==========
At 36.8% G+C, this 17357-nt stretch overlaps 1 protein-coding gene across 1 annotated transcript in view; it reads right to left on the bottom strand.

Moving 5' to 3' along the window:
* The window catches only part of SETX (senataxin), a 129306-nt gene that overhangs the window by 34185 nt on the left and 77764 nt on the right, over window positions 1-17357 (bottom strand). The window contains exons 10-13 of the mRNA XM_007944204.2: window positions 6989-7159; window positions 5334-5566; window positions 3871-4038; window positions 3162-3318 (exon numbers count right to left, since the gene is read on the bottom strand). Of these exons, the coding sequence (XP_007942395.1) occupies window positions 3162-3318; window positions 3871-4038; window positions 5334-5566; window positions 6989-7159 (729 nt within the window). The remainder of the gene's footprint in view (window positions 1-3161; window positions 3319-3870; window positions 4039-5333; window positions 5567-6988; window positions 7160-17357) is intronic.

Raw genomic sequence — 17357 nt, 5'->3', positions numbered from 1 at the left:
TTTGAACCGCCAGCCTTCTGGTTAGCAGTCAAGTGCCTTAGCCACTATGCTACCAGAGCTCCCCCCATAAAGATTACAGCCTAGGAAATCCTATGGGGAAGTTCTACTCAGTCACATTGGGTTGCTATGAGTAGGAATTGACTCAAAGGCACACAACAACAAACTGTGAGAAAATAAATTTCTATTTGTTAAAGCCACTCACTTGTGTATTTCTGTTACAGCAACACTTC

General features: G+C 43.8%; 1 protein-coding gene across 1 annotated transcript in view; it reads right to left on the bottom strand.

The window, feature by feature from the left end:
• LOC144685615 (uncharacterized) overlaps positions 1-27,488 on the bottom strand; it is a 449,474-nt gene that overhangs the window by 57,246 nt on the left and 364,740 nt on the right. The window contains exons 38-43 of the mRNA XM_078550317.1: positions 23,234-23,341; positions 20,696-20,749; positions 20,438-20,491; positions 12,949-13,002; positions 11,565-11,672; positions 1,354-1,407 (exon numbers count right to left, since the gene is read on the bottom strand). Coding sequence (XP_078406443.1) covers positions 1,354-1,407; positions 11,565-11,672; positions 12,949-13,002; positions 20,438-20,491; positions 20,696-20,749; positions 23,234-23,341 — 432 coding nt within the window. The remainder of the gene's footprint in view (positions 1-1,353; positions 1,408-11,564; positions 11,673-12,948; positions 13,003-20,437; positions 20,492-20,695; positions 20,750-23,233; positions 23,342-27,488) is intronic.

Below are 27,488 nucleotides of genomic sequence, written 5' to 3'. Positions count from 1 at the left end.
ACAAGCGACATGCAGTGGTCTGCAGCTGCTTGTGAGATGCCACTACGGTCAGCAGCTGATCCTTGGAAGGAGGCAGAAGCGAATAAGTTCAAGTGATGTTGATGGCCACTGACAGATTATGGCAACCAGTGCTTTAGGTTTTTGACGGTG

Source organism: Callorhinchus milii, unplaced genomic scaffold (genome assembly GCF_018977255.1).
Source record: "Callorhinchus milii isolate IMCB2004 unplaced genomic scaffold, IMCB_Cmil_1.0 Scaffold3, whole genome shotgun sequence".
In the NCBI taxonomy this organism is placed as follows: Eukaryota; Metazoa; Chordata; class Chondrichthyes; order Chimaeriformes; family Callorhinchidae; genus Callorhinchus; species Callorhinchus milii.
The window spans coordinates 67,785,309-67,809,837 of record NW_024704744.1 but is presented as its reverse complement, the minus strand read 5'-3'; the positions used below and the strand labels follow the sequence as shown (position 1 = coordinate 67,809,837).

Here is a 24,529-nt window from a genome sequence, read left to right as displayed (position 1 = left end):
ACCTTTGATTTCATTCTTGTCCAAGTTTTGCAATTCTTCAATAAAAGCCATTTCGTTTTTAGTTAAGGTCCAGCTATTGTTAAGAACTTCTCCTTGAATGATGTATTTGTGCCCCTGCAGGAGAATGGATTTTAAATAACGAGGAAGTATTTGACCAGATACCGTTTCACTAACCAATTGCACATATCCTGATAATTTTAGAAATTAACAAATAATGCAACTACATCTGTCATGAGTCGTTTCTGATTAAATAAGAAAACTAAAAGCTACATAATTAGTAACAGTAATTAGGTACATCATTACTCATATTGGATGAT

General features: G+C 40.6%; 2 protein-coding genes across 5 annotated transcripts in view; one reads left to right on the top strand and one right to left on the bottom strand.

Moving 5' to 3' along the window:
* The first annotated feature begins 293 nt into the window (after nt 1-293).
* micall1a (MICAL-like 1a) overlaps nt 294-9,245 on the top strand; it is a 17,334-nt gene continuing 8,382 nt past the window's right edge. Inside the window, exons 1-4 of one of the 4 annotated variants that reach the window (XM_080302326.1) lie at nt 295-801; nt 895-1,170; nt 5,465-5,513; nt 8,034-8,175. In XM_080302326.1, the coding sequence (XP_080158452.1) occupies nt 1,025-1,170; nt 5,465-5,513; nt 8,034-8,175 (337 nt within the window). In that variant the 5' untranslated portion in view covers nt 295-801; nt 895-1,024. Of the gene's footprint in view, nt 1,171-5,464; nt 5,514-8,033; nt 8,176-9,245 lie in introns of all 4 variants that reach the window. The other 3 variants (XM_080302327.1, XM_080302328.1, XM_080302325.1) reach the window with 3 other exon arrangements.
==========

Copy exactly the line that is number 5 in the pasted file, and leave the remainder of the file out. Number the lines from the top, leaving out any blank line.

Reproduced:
TTTGAACCGCCAGCCTTCTGGTTAGCAGTCAAGTGCCTTAGCCACTATGCTACCAGAGCTCCCCCCATAAAGATTACAGCCTAGGAAATCCTATGGGGAAGTTCTACTCAGTCACATTGGGTTGCTATGAGTAGGAATTGACTCAAAGGCACACAACAACAAACTGTGAGAAAATAAATTTCTATTTGTTAAAGCCACTCACTTGTGTATTTCTGTTACAGCAACACTTC